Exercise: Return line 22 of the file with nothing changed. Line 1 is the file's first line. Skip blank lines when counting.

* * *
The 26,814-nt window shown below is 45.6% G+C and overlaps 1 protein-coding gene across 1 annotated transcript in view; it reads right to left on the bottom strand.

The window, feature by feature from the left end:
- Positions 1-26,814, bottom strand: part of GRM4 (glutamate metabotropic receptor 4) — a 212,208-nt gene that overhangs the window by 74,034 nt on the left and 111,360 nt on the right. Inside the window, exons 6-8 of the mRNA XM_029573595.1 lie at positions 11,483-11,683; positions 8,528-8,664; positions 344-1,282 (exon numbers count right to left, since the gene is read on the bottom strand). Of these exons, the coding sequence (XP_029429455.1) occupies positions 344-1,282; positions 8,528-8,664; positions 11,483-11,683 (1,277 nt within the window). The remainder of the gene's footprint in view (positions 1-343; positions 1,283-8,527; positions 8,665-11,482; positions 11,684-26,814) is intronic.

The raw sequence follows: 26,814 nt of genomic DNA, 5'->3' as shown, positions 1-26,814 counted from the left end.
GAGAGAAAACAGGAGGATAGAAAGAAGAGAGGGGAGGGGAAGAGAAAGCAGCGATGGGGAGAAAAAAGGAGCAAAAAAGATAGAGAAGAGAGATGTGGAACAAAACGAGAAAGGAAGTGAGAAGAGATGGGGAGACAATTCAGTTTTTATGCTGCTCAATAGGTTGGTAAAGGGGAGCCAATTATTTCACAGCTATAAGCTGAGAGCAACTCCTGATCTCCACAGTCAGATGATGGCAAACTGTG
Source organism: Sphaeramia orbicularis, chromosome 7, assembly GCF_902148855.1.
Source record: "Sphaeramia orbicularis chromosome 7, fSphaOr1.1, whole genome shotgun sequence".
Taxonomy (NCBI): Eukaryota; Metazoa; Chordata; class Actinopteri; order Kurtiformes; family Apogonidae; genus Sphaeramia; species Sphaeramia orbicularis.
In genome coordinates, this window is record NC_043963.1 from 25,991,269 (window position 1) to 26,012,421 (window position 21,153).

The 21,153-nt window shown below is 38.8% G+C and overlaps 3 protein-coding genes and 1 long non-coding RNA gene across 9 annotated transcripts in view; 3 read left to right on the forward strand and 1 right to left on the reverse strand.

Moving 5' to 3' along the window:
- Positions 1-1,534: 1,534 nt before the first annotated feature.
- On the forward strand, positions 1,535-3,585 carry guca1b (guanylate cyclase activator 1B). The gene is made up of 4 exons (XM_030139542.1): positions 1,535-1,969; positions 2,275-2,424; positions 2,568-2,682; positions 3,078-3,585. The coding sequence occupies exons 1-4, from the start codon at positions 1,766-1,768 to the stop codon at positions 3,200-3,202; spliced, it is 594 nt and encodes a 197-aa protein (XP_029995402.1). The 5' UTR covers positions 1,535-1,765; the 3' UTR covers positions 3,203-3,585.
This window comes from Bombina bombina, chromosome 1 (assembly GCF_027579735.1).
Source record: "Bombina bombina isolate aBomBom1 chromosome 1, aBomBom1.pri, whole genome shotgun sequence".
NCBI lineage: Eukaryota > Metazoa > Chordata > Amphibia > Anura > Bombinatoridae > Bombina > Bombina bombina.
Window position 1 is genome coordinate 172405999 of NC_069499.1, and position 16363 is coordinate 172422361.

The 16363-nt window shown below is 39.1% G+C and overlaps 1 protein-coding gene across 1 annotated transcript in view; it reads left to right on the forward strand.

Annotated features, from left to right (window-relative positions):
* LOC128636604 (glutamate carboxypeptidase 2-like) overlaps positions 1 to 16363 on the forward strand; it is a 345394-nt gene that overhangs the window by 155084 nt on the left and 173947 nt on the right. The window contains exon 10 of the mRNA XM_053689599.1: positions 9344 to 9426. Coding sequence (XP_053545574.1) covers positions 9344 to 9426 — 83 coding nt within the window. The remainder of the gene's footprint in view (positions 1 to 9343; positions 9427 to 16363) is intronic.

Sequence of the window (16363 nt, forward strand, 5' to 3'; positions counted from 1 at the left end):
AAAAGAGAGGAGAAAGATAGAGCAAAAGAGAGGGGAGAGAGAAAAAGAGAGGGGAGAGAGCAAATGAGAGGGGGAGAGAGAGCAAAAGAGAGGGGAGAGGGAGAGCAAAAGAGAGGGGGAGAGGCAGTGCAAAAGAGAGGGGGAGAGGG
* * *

AAAAGAGAGGAGAAAGATAGAGCAAAAGAGAGGGGAGAGAGAAAAAGAGAGGGGAGAGAGCAAATGAGAGGGGGAGAGAGAGCAAAAGAGAGGGGAGAGGGAGAGCAAAAGAGAGGGGGAGAGGCAGTGCAAAAGAGAGGGGGAGAGGG